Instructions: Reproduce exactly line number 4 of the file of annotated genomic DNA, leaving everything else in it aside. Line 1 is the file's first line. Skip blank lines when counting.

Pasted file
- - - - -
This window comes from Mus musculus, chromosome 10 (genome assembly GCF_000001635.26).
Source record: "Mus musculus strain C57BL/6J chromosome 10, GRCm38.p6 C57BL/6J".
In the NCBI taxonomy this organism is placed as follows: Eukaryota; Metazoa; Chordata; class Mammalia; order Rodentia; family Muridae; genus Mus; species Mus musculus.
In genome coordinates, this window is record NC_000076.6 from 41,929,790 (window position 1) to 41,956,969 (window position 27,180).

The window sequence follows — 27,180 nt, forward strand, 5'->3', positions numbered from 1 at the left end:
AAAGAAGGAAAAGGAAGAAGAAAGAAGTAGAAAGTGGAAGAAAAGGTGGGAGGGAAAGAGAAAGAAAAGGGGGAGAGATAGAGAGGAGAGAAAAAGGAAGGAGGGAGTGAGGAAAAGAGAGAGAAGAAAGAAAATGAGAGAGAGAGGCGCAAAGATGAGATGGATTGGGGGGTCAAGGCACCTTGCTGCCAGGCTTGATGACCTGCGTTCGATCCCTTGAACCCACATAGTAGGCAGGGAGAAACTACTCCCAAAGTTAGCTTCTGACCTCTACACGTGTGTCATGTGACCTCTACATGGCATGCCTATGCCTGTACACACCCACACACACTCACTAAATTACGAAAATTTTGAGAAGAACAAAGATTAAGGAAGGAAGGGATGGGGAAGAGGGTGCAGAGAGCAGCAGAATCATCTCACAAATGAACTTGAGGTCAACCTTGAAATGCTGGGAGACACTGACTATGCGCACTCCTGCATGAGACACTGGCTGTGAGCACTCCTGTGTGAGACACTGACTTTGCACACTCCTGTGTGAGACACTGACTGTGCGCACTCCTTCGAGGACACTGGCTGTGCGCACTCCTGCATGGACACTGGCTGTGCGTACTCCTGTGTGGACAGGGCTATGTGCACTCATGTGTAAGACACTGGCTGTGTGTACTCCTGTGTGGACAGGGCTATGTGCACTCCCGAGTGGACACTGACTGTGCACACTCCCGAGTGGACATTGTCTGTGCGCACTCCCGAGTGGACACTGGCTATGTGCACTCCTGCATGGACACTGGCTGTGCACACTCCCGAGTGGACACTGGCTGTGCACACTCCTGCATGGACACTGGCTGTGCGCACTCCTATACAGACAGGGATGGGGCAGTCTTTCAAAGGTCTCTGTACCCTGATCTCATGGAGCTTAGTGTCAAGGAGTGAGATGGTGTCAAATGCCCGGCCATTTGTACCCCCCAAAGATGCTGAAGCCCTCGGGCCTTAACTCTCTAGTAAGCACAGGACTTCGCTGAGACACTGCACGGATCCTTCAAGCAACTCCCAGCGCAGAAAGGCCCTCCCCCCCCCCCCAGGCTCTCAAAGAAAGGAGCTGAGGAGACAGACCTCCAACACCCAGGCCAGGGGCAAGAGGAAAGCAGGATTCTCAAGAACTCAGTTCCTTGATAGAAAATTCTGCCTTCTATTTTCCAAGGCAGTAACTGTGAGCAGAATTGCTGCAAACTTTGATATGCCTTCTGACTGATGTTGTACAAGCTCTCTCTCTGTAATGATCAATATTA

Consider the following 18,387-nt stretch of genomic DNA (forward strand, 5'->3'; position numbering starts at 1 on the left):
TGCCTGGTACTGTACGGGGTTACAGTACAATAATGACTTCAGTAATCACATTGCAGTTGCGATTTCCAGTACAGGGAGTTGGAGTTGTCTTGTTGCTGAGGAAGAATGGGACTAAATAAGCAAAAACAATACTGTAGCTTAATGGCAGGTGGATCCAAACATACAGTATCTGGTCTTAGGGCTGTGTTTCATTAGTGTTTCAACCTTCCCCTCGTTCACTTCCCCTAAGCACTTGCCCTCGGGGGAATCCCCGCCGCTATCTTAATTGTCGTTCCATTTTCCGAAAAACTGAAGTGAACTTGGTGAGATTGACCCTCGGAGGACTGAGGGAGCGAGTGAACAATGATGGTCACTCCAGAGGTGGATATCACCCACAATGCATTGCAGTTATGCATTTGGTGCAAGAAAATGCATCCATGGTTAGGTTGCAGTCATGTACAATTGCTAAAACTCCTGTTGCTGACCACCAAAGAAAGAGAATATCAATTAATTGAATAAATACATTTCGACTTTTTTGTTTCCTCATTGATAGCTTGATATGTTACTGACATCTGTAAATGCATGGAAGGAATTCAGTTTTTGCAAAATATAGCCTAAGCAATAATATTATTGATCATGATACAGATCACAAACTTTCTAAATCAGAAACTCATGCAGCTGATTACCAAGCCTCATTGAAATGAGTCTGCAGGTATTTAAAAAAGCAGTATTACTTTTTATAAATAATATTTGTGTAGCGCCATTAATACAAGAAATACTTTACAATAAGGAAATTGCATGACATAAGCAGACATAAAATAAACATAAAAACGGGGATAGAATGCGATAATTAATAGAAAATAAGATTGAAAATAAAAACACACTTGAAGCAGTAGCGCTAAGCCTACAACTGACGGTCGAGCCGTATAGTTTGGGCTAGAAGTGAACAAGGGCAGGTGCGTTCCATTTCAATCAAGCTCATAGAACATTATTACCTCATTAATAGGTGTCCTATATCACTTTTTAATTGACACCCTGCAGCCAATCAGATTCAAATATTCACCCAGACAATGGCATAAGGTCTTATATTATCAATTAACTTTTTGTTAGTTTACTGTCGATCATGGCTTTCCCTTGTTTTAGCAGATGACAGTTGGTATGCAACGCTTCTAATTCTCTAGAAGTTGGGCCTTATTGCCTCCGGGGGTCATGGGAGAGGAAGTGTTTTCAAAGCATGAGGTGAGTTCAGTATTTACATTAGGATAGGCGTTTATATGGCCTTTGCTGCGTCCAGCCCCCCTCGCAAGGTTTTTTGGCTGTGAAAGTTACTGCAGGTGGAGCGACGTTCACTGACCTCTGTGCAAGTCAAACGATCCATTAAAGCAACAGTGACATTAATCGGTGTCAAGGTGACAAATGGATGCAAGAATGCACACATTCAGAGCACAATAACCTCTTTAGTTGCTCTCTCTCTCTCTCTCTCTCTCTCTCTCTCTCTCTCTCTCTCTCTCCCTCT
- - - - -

In genome coordinates, this window is record NC_000076.6 from 41,929,790 (window position 1) to 41,956,969 (window position 27,180).